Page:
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Black, Hispanic Communities Still Feeling Legacy of Housing Crisis

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A new report by Zillow states that 31.4% of all foreclosures that occurred between January 2007 and December 2015 occurred in predominantly black and Hispanic communities.

According to the report, black communities accounted for 12.7% of foreclosures, and that number grew to 19.4% in Hispanic communities. Zillow further points out that homes in predominantly black and Hispanic communities account for only 17% of all U.S. homes.

The amount of foreclosures that occurred in predominantly white communities during that time period was 66.4%, but 81.2% of all homes are located in white communities. Zillow’s report states that, based on the gap in housing between communities of color and white communities, homes in black and Hispanic neighborhoods are 2 and 2.5-times more likely to experience foreclosures than those in white communities.

Communities of color in certain metro areas were impacted far worse, as the foreclosure rates in San Francisco for black and Hispanic communities was 4.6% and 38.1%, respectively. Foreclosure rates in white San Francisco communities were at 43.5%, while 62.3% of all homes were located in white communities.

The foreclosure rate in San Francisco for black and Hispanic homes was 3.3-times higher than that of white communities, according to Zillow’s analysis.

In addition to being more likely to experience foreclosure, an Urban Institute report from 2018 stated that black homeownership rate has seen the most dramatic drop of any racial or ethnic group since 2011—declining 5% compared to a mere 1% drop in white families, and with increases for Hispanic families.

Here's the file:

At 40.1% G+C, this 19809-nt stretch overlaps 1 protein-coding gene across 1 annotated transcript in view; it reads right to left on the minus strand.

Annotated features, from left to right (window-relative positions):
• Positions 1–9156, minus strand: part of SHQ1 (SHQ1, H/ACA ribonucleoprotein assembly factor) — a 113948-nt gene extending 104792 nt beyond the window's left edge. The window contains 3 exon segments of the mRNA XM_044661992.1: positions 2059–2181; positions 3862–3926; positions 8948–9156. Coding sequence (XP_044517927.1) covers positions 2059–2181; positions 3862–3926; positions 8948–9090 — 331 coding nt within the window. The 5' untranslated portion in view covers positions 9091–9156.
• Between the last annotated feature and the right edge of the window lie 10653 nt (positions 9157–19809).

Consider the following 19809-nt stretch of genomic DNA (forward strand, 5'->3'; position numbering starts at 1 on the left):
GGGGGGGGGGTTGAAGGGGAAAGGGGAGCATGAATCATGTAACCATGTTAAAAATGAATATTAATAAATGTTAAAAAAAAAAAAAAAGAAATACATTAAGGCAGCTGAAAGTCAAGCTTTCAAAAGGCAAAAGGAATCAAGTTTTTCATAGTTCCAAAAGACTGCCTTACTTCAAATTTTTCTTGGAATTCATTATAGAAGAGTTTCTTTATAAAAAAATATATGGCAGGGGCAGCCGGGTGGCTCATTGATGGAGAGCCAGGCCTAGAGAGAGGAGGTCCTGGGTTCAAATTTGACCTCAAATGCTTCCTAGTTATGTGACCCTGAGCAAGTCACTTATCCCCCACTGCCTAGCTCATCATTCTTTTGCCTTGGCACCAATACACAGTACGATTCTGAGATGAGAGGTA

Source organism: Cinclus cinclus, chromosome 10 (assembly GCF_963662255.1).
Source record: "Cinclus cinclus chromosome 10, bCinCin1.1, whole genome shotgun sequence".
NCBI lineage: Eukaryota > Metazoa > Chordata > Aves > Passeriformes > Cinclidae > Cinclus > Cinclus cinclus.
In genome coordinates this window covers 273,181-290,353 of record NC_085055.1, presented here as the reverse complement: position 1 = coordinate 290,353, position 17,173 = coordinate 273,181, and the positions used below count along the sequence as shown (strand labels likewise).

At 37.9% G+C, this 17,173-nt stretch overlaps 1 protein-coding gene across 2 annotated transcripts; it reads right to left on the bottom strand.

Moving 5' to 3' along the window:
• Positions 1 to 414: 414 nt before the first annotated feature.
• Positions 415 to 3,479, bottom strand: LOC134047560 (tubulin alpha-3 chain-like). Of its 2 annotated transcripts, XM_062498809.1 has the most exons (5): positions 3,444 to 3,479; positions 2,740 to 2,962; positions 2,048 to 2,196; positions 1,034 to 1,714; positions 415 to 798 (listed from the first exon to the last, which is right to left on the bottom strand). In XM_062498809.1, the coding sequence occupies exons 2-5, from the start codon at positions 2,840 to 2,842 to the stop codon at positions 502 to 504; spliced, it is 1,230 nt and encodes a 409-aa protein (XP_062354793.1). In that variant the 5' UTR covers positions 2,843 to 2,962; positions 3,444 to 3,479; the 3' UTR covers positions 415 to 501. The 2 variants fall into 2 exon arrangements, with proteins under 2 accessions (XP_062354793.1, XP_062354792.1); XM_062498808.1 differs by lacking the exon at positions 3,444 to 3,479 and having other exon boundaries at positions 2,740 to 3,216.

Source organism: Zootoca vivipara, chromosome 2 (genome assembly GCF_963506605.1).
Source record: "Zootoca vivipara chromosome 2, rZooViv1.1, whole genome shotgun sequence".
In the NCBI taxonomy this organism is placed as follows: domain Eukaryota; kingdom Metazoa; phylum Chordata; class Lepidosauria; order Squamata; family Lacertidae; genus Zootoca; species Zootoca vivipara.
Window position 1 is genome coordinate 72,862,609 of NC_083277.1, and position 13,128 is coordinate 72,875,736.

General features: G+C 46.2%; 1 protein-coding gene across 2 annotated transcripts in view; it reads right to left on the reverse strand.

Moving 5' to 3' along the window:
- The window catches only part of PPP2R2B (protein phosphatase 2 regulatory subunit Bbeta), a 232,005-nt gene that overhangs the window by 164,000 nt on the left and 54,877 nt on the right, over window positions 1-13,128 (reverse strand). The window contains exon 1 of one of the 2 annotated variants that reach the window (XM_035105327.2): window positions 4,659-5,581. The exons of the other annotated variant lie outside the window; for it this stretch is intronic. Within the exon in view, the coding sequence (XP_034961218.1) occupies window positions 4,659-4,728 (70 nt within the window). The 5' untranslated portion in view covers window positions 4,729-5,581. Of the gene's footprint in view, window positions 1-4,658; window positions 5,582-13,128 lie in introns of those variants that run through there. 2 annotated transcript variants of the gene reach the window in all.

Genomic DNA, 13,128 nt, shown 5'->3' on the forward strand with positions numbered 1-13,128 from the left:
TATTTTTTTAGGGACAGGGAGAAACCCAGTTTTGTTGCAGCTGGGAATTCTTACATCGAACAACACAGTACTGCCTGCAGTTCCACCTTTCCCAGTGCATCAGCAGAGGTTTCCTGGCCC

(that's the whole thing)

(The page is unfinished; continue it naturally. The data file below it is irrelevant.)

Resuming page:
Data also found that the homeownership rate of black millennials was at 13% in 2018, compared with 37% for white millennials. In the past 15 years, black homeownership rates have declined to levels not seen since the 1960s, when private race-based discrimination was legal, the report indicated.

The sudden new demand for rental housing caused rents to soar throughout the recession, so homeowners that were foreclosed upon—regardless of racial or ethnic group—were putting a larger portion of their income towards rent every month,” the report stated.

Zillow reported that black and Hispanic renters spent around 40% of their incomes on rent each month, and these former-homeowners were never able to benefit from the increases in their homes’ value during the recovery.

Home values slowly began to rise after the housing market hit rock bottom more than 10 years ago. Although values for typical foreclosed homes in black and Hispanic communities have yet to return to their housing-bubble peaks, they have more than doubled during the recovery, growing 109.2% in black communities and 122% in Hispanic communities, according to the report.

The value of homes in white communities during that same time period increased by 71.6%, and are currently 10.1% more than they were during the peak of the bubble. Zillow states that the typical U.S. home that didn’t succumb to foreclosure grew 52.5% and is currently worth 13.1% more than it was before the recession.

The value of foreclosed homes in black and Hispanic communities has continued to grow over the past year. While the national housing market has slowed to 6.6% growth, values of foreclosed homes in back communities has increased by 20.2% and 9.1% in Hispanic communities.

About Author: Mike Albanese

Mike Albanese is a reporter for DS News and MReport. He is a University of Alabama graduate with a degree in journalism and a minor in communications. He has worked for publications—both print and online—covering numerous beats. A Connecticut native, Albanese currently resides in Lewisville.
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